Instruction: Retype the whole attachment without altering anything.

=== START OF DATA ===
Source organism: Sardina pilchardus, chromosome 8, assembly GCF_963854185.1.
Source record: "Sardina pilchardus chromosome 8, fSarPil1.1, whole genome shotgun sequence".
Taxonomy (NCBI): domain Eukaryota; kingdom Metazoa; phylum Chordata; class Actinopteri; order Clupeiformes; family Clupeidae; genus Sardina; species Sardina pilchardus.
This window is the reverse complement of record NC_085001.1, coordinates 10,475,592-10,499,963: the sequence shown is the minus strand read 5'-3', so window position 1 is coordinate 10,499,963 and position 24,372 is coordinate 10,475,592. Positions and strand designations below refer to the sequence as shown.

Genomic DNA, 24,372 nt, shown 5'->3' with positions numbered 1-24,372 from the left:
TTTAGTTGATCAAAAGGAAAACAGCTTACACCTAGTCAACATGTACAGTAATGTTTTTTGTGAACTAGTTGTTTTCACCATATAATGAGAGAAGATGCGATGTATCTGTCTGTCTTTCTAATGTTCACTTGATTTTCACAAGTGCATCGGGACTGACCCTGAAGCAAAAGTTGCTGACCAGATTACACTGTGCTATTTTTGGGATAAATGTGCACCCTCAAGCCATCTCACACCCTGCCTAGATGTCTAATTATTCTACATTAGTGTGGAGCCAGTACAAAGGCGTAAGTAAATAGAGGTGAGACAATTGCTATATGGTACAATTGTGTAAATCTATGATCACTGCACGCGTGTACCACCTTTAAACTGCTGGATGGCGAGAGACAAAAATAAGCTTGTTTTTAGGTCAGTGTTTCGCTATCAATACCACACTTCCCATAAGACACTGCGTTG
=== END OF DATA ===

Source organism: Sardina pilchardus, chromosome 8, assembly GCF_963854185.1.
Source record: "Sardina pilchardus chromosome 8, fSarPil1.1, whole genome shotgun sequence".
Taxonomy (NCBI): domain Eukaryota; kingdom Metazoa; phylum Chordata; class Actinopteri; order Clupeiformes; family Clupeidae; genus Sardina; species Sardina pilchardus.
This window is the reverse complement of record NC_085001.1, coordinates 10,475,592-10,499,963: the sequence shown is the minus strand read 5'-3', so window position 1 is coordinate 10,499,963 and position 24,372 is coordinate 10,475,592. Positions and strand designations below refer to the sequence as shown.

Genomic DNA, 24,372 nt, shown 5'->3' with positions numbered 1-24,372 from the left:
TTTAGTTGATCAAAAGGAAAACAGCTTACACCTAGTCAACATGTACAGTAATGTTTTTTGTGAACTAGTTGTTTTCACCATATAATGAGAGAAGATGCGATGTATCTGTCTGTCTTTCTAATGTTCACTTGATTTTCACAAGTGCATCGGGACTGACCCTGAAGCAAAAGTTGCTGACCAGATTACACTGTGCTATTTTTGGGATAAATGTGCACCCTCAAGCCATCTCACACCCTGCCTAGATGTCTAATTATTCTACATTAGTGTGGAGCCAGTACAAAGGCGTAAGTAAATAGAGGTGAGACAATTGCTATATGGTACAATTGTGTAAATCTATGATCACTGCACGCGTGTACCACCTTTAAACTGCTGGATGGCGAGAGACAAAAATAAGCTTGTTTTTAGGTCAGTGTTTCGCTATCAATACCACACTTCCCATAAGACACTGCGTTG